Rembrandt used to do that

John came in today. He’s always looking for history. He always has a list. The list is in a huge notebook with creased and folded pages, and with a pencil eased in and held against the muscles of the book’s spine.

He is usually quite worked up. This is always because he has found more reading.

‘For God’s sake, more reading. And I’m getting on in life.’ He leans hopelessly against the counter.

We go through the list. Today it is John Maynard Keynes, the English economist who died in 1946.

‘I really need this.’ (Essays in Persuasion).

He tells me about his high school. ‘The maths teacher used to beat me.’

‘And I want this one.’ (A Treatise on Possibility).

‘And this. Can you get this?’ (Essays in Biography).

Suddenly he asks me about Clive Cussler. ‘Does he write his own books?’

I said that he did. But then, later on, he collaborated with other writers.

John gave a shout of laughter. ‘Like Rembrandt, then! He used to get his students to do some of his stuff. You know, the apprentices. There they were, all doing the backgrounds.’

He kept laughing. His beard swung about. Other customers looked around.

‘And John Macarthur. You know him? It was Elizabeth that ran the place, did the sheep, brought in the merinos. Not him, the old scoundrel. Not the same thing as Clive Cussler of course. But it was still Elizabeth that brought in the merinos.’

Then he left, taking his notebook and pencil, and with his beard subdued for the time being.

Self Portrait with Saskia by Rembrandt c.1635

The man who forgot his glasses

Shishkin Andrey.jpg

How we rotate our faces! Try to add levers to the eyes to push them further out – work properly, for God’s sake. Draw the mouth backwards, teeth forwards,  screw up the eye sockets.

‘What’s that one?”

“That’s Kingsley Amis. That’s Bennett…but I don’t think you agree with him.’

“No…no, indeed.’

This couple are examining the top shelf of Classics, but he can’t see properly.

‘That’s Enid Bagnold.’

‘Who the devil?’

 ‘National Velvet.’ And that’s James Baldwin.”

‘Silly writer.’

‘I don’t think so.’

They continue on, murmuring, agreeing and arguing.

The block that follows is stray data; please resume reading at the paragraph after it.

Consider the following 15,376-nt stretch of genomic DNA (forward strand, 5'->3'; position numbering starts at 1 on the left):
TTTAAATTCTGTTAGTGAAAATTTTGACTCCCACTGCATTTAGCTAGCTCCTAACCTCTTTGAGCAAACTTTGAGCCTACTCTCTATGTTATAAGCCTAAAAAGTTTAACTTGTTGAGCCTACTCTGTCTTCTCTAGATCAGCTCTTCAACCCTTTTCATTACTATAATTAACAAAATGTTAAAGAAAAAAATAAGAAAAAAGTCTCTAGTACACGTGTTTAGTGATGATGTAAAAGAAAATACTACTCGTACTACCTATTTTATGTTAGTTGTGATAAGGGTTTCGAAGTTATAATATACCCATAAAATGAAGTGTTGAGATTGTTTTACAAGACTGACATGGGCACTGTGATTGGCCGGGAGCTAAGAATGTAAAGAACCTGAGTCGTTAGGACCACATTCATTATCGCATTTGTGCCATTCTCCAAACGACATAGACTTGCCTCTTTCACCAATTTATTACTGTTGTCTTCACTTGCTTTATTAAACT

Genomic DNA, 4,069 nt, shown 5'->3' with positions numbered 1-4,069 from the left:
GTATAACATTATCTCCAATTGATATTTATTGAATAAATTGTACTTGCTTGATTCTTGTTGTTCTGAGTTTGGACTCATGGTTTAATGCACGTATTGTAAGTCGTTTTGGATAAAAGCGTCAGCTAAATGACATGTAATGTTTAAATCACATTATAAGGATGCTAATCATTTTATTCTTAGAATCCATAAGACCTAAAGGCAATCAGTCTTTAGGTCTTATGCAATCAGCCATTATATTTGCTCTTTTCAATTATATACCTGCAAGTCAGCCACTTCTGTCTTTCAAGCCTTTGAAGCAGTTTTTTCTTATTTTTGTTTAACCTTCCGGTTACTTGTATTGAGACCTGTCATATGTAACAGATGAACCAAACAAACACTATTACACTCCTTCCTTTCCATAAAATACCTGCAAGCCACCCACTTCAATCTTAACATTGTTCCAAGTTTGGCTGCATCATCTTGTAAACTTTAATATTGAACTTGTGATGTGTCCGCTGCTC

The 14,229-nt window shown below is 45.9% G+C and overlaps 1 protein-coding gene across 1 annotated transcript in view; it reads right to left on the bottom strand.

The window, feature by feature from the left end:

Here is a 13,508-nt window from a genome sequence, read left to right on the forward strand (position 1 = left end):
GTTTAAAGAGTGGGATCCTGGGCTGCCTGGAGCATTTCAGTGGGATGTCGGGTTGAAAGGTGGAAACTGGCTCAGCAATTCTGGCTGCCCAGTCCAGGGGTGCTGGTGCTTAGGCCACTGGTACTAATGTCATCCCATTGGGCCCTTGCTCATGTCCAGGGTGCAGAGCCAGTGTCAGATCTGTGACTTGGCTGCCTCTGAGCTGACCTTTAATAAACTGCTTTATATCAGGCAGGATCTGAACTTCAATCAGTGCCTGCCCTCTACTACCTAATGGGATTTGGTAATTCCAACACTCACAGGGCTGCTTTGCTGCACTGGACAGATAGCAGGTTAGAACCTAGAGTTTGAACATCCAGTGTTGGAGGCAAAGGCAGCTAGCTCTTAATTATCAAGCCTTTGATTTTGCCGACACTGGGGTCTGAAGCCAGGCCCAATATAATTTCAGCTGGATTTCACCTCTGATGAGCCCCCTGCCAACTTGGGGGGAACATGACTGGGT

‘No. Listen, I said…Bellow. Saul Bellow.’

‘Well, I don’t like the young writers. Is that Dickens?’

‘That’s Dickens.’

‘Ah…David Copper?’

‘Oliver.’

‘AH….My God, is that Durrell? Which brother?’

‘Lawrence.’

‘God, really? What have they got?’

‘All of them.’

‘…I’ll take Justine.’

‘I bet you will.’

They moved to Art. I can’t hear what they are saying, but I can hear the click and whir of the interested eye sockets, the loaded brain, the immense experience. He turns around.

‘Damn those glasses.’

‘Well, go and get them.’ She glares him into a decision.

He made one.

When he came back to the shop, he stood outside in the cold, pinned to the window outside, looking through at a Roald Dahl biography that he could have looked at in the warmth inside.  He peered, turning his head back and forth to get the details. He finally came in, and bent a brief sideways glance on me, his eyes, now magnified, were enormous, a three dimensional glare. But he was pleased. He continued onwards.

He forgot Art. He got caught in Young Readers.

He examined Swallows and Amazons. He said, ‘Ah.’

He looked at Geoffrey Trease, No Boats on Bannermere, and said, ‘Ah’.

His wife called out, ‘Look here.’

And he said, ‘EH?’ He didn’t move. He was back with Durrell. ‘Ah, goody, good and good,’

His wife called again, ‘Look at this.’

But he didn’t move.

She said, ‘Are you coming?’

He lifted his shoulders and shuffled past me; he said, ‘There’s no peace.’

 

Artwork by Shishkin Andrey

 

 

 

 

 

 

 

 

 

 

 

 

 

 

 

 

 

 

 

 

 

 

 

The lady who read The Silver Brumby

Old Woman Reading Boris Mayorov (2)

Two ladies, friends, came in together and split immediately into classics and crime. A third lady entered, passed her friends without greeting and folded herself into young readers; horses, ponies, Australian classics, where she sat with The Silver Brumby until the others had finished. She looked up once to say that I did not have the complete series here. She said she thought that I would have that. And Tennyson.
One of the other ladies had worked hard to bring down a volume of Heinrich Boll, short stories from the top shelf – she was delighted because as a young girl she had read this book in German. She’d had to translate one of the stories from German to English at school. If only she’d had this very book she could have cheated the whole assignment through. Both ladies leaned in and laughed darkly. The Silver Brumby lady read on silently.
The friend who had read Boll in German brought the book to me and described one story, a girl who crossed a bridge halfway but would go no further; she had never forgotten this story. They prepared to leave, rustling, packing, removing reading glasses.
The third lady brought her books to the counter and reminded me that I didn’t have the complete set (or Tennyson) and that she was disappointed.
She said, you’ve probably not read Tennyson.
She said, you’re a thousand years too young. I looked at her, delighted.

Artwork: Old Woman Reading, Boris Mayorov